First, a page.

Wednesday, November 16, 2016

Carnival of HR: Post-Election Reflection



Happy post-election, HR friends and welcome the end of a tumultuous year! What better way to finish things up than some Carnival of HR, bringing you the best of the HR blogging community.  And while there was not a theme for submission I can't help but feel like one emerged from out of nowhere into existence... similar to how Trump emerged and won this election. 
Starting with Kasey Fleisher Hickey from Allay who writes about 3 Important HR Decisions You Need to Make, Right Away. It seems Trump is making some "big league" decisions right now and will be making many more in the next four years.
From Jennifer Miller at The People Equation she writes about a topic I know all too well: Why Silence at Work is a Good Thing—For Introverts and Extroverts Alike. Will Trump remain silent on Twitter and use it as a time of meditation and reflection as Jennifer suggest, not likely! 
Obama's term in presidency is coming to an end, so from Stuart Rudner with Rudner MacDonald LLP we have The Latest Chapter in Employment Law: Termination Clause Saga Continues. Stuart warns about termination clauses and gives key advice on how to deal with with it delicately. 
And last but certainly not least, as Obama waves goodbye, Naomi Bloom join us from her blog In Full Bloom (I love a good pun) and discusses her retirement  and what comes next after a lengthy career in HR Technology: After A Half Century — “So Long And Thanks For All The Fish”.
Thanks to all who submitted and see you at the next Carnival!  

Monday, July 4, 2016

#truNOLA: The Recruitment UNconference

Do you hate name tags? 
Dislike concurrent sessions that don't give any real actionable items?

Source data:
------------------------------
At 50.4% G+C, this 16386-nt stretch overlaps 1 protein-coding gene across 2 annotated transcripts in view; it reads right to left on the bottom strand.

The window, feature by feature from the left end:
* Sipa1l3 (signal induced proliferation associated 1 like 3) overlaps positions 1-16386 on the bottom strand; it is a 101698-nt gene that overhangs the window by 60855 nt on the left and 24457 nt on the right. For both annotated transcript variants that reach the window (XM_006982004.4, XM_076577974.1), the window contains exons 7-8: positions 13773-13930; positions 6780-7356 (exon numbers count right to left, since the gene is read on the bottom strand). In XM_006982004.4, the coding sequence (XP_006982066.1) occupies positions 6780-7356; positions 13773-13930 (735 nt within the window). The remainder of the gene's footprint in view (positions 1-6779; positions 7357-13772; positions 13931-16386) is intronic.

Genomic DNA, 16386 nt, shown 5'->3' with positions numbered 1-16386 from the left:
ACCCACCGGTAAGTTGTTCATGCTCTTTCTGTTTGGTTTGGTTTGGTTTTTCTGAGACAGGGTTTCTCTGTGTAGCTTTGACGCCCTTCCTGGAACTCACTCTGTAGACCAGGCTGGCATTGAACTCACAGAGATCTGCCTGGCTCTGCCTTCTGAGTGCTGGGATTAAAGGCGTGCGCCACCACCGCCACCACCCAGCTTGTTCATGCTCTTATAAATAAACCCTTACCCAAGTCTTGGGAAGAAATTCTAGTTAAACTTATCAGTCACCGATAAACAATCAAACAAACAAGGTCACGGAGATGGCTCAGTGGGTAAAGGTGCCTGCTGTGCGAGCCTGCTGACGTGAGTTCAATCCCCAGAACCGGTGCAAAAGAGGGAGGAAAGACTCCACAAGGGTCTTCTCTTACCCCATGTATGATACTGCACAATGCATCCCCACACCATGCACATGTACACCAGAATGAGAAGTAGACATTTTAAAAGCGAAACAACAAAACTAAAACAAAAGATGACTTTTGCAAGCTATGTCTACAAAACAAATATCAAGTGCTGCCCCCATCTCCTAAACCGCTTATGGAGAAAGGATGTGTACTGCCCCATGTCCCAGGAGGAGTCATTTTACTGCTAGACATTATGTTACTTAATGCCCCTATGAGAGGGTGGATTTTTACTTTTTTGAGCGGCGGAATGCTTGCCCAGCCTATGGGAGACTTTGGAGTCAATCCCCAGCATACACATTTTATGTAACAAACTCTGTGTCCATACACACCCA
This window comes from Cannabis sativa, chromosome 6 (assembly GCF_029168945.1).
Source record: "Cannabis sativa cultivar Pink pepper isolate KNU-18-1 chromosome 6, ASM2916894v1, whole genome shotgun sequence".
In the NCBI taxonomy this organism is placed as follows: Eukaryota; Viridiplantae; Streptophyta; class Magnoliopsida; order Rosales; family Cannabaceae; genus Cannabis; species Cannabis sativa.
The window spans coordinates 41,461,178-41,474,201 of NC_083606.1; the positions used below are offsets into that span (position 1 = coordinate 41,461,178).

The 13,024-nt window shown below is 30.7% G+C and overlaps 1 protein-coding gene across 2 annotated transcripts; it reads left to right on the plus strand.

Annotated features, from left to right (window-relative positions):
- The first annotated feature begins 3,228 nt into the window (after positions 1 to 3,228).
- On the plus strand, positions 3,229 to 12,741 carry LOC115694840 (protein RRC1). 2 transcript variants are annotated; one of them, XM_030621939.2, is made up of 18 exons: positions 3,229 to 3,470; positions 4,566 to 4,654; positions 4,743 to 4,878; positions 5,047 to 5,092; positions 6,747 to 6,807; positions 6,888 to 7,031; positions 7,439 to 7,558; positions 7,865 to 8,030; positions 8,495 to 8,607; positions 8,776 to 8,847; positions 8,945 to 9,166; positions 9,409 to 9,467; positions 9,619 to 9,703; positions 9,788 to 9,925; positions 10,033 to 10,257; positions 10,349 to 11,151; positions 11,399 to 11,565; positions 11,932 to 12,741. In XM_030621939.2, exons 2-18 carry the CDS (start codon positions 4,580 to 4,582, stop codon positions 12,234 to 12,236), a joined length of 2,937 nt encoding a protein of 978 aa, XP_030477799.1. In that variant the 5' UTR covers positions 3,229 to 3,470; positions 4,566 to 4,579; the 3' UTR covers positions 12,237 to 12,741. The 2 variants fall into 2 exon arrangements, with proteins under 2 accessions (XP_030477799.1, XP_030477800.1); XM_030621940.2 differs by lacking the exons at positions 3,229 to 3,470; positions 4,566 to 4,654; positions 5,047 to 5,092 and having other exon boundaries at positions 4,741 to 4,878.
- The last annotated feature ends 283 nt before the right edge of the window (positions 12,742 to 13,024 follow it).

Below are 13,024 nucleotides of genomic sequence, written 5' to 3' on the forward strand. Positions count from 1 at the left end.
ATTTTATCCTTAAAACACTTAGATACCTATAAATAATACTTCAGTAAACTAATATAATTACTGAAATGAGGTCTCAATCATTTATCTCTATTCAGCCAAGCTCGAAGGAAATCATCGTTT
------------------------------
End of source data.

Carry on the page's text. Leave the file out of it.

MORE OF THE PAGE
Want to talk about recruitment and talent but loathe PowerPoint presentations?

Then come to the #Tru Recruitment UNConference in New Orleans, Louisiana on Monday July 18, 2016. It's a "unique informal event that encourages you to listen, share, ask and learn." Choose a track that interests you and participate in a round-table-like discussion. Take a look at the agenda, but make sure you attend "Laying Sod: Let’s Talk Developing and Recruiting Tomorrow’s Labor" cause I hear that track is the bomb. The founder of this event, Bill Boorman, will be there! 

Deets:
  • July 18th @10am at The Irish House
  • Cost $18. Lunch is included.
  • Wraps up with #truDrinks as all UNconferences should
You can register here. And learn more about #tru here.

Wednesday, June 29, 2016

You are a unicorn… and so is everyone else.

Listen up, people.
You are unique. And different. And there’s only one of you. Your DNA. Your neurons. The people you meet. The interactions you have — big and small. They are all yours. Your entirety of you is irreplaceable.
You’re a unicorn… except when trying to find a job.
Gasps filled the air at my last presentation on Getting Hired. A group full of techy job seekers hated it when I said “If you don’t have a picture at your Linked In, I’m not even looking at you.” Or when I told them the average length a resume is reviewed is 8 seconds I could feel their disgust rise.
Getting a job is a game, and you have to know the rules.
And before I get comments about how it shouldn’t be that way, and how we should have more genuine processes, lemme stop ya: I agree.
  • I agree that it sucks to have to review 500 resumes that all look the same cause job seekers don’t take the time to create something innovative and fresh.
  • I agree that it sucks that there’s the perfect person to fit a role needed but they get missed because they didn’t have a professional twitter and the other candidate did.
  • I agree that our current methodology of hiring encourages everyone to “stand out” or “be unique” which means that no one is.
I’d rather no resumes, no applications, face-to-face lunch meetings and make the process more personal and authentic. I’d love to have more time to do that. If I could hire more recruiters to operate my organization this way, I would. It’s a great dream, but it‘s not how most places operate.
For entry level positions a hiring manager may get hundreds of resumes and applications. They have to whittle that down to a handful. Recruiting is all about filling that spot as quickly and effectively as possible.
Remember that the amount of effort put in to finding that perfect job is all on you. Scoff all you want at the amount of work you have to do to catch my eye, but when push comes to shove, I have the job and you want it. The onus is on you to impress me.
Those who put in extra time into details, expanding their reach, and make themselves enticing, get more views and eventually get hired. That’s just the truth.
Does that seem disheartening? It should.
But it’s all good; you’re still a unicorn.